thumbnail Fig. 1

Barycentric radial velocity distribution. The two vertical dashed lines mark the radial velocity range where we select stars as cluster members.

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Table 2 lists the evolutionary phase (AGB/RGB), instrument used for collecting the spectrum (UVES/GIRAFFE), coordinates, photometry, and barycentric radial velocities of our member stars. Their location in the CMD is shown in Fig. 2.

Table 2

Basic information of our sample stars: evolutionary phase, instrument used for observation, coordinates, photometry, and barycentric radial velocity.

3. Stellar parameters and abundance analysis

3.1. Effective temperature and surface gravity

We used the photometric method to derive the stellar effective temperature (Teff) and surface gravity (log g). Optical B, V, and I magnitudes are available for all our stars. By cross-matching the coordinates of our targets with the 2MASS catalogue (Skrutskie et al. 2006), we have also been able to extract the infrared J, H, and K magnitudes for all except six stars (for which no 2MASS counterpart could be identified).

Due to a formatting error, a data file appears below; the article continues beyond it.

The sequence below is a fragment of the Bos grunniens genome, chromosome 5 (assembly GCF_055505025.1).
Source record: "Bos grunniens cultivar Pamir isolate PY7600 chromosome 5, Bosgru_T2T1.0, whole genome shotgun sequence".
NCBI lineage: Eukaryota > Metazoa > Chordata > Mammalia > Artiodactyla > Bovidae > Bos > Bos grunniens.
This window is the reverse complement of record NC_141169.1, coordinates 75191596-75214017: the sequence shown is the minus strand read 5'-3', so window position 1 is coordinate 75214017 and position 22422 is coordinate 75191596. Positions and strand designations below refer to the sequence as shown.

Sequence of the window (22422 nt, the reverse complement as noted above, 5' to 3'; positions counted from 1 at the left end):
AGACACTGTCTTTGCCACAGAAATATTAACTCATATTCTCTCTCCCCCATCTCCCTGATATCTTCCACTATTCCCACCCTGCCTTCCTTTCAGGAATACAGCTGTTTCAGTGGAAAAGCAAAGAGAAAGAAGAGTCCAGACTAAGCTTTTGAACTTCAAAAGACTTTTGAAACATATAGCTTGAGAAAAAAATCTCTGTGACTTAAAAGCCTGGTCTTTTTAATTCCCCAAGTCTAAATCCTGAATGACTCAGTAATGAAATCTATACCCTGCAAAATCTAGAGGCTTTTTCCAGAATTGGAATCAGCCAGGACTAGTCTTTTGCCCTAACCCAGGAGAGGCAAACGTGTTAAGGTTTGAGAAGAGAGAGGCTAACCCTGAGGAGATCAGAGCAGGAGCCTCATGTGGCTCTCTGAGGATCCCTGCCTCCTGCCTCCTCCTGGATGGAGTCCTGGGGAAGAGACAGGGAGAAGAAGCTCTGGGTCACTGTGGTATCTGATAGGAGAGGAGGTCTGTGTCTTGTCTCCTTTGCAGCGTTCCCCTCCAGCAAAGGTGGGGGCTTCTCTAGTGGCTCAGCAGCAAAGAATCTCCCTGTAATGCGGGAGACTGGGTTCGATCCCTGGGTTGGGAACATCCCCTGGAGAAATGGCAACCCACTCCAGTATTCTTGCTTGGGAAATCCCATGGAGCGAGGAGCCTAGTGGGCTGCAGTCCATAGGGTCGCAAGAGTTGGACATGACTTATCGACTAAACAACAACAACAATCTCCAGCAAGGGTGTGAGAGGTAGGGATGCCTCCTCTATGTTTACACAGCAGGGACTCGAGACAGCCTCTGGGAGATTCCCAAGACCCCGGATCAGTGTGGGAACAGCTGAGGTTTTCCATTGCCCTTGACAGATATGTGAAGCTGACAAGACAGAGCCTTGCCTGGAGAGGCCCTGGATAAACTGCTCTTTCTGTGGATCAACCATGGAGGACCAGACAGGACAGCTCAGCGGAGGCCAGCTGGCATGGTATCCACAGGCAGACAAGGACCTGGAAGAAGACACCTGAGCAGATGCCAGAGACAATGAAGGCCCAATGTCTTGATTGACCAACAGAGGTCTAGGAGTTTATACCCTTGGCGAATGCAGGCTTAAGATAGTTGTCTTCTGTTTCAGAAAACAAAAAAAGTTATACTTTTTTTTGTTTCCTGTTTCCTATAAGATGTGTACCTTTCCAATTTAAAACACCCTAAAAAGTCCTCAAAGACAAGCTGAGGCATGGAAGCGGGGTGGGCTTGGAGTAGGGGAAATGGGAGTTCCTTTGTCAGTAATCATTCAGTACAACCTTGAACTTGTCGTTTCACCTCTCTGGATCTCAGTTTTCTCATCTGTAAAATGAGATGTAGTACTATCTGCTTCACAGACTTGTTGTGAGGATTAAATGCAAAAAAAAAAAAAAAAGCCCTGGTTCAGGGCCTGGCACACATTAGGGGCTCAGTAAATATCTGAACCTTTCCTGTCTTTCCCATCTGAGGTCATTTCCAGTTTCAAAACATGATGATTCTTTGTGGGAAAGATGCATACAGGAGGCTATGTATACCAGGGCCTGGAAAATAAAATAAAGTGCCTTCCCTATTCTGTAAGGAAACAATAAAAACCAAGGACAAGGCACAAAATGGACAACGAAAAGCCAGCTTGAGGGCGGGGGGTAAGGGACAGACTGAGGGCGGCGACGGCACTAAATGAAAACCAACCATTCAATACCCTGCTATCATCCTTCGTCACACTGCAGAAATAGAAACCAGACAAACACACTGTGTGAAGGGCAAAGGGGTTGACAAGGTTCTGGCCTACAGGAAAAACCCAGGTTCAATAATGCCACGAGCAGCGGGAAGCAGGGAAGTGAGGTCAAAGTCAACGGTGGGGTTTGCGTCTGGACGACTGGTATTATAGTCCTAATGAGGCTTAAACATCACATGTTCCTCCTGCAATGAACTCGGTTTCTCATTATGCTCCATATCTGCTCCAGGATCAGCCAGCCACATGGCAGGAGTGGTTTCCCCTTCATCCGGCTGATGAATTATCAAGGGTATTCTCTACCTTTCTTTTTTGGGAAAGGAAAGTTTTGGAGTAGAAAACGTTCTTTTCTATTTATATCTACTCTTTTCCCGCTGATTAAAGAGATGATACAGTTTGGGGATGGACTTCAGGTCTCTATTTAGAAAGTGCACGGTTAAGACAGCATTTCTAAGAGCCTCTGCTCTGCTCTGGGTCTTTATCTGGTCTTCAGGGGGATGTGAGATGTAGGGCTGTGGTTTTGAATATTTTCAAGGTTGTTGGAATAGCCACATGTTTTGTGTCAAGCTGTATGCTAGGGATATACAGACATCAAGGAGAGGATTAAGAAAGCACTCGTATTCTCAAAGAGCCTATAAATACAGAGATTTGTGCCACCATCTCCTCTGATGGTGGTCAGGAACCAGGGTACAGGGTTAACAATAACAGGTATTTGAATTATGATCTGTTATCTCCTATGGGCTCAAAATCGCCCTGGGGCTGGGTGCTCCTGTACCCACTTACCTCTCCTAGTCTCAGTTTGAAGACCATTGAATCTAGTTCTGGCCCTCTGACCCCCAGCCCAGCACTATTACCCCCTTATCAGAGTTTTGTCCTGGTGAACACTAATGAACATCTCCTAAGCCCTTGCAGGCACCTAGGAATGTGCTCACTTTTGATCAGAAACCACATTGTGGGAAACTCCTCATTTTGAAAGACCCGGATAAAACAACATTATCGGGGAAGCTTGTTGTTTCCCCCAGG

We adopted the reddening value of E(BV) = 0.22 mag (Harris 1996, 2010 edition), together with the Cardelli et al. (1989) relations: We used the Ramírez & Meléndez (2005) photometric calibrations for giants (which are provided as a function of the colour index and [Fe/H]) and computed five scales of photometric temperatures, using the de-reddened (BV)0, (VI)0, (VJ)0, (VH)0, and (VK)0 colour indices (see Table 3 for a comparison between the five scales). The mean value of the five temperature scales (Teff,mean) was adopted as our final effective temperature except for the six stars without J, H, and K magnitudes for which we use the mean relation Teff,mean vs. Teff,(VI), as derived for the rest of the sample.

Table 3